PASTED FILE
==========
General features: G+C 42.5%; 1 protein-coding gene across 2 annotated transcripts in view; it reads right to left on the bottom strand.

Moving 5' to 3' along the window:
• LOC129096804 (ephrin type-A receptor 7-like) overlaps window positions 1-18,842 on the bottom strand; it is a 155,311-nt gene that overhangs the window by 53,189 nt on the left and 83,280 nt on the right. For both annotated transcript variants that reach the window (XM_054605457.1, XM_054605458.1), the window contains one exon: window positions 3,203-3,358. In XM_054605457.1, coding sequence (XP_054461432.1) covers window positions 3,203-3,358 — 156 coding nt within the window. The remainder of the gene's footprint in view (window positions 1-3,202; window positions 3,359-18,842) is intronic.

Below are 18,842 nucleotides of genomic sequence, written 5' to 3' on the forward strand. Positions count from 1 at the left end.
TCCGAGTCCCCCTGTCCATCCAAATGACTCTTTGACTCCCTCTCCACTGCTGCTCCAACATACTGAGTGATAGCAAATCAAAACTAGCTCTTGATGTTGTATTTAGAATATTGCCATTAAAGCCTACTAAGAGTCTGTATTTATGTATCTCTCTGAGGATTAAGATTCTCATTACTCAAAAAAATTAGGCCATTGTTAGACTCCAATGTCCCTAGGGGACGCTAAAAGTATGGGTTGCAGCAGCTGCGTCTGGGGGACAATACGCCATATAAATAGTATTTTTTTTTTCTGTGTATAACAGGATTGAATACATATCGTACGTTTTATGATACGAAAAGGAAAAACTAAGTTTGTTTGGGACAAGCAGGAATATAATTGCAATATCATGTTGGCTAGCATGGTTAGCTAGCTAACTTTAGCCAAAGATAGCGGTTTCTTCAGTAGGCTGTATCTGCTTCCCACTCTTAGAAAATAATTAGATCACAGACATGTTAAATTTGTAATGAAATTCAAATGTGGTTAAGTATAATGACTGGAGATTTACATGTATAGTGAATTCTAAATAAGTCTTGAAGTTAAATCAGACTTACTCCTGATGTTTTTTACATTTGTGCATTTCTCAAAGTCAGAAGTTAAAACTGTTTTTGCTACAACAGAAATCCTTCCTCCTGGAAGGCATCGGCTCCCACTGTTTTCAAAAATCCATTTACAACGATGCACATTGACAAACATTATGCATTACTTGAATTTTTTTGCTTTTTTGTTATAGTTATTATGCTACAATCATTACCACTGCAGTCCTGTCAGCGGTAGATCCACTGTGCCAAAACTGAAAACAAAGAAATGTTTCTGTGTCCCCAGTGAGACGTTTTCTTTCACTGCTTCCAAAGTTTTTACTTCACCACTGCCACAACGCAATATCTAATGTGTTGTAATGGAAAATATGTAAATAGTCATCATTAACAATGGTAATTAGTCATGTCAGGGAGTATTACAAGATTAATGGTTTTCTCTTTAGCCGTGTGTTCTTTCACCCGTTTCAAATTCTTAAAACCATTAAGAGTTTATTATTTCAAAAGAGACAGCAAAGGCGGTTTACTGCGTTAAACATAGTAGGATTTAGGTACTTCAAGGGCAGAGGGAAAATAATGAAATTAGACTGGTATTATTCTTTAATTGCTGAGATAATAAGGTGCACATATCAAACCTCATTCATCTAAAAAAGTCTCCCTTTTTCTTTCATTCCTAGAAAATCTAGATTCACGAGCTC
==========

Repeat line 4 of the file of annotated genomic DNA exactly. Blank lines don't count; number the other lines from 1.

Below are 18,842 nucleotides of genomic sequence, written 5' to 3' on the forward strand. Positions count from 1 at the left end.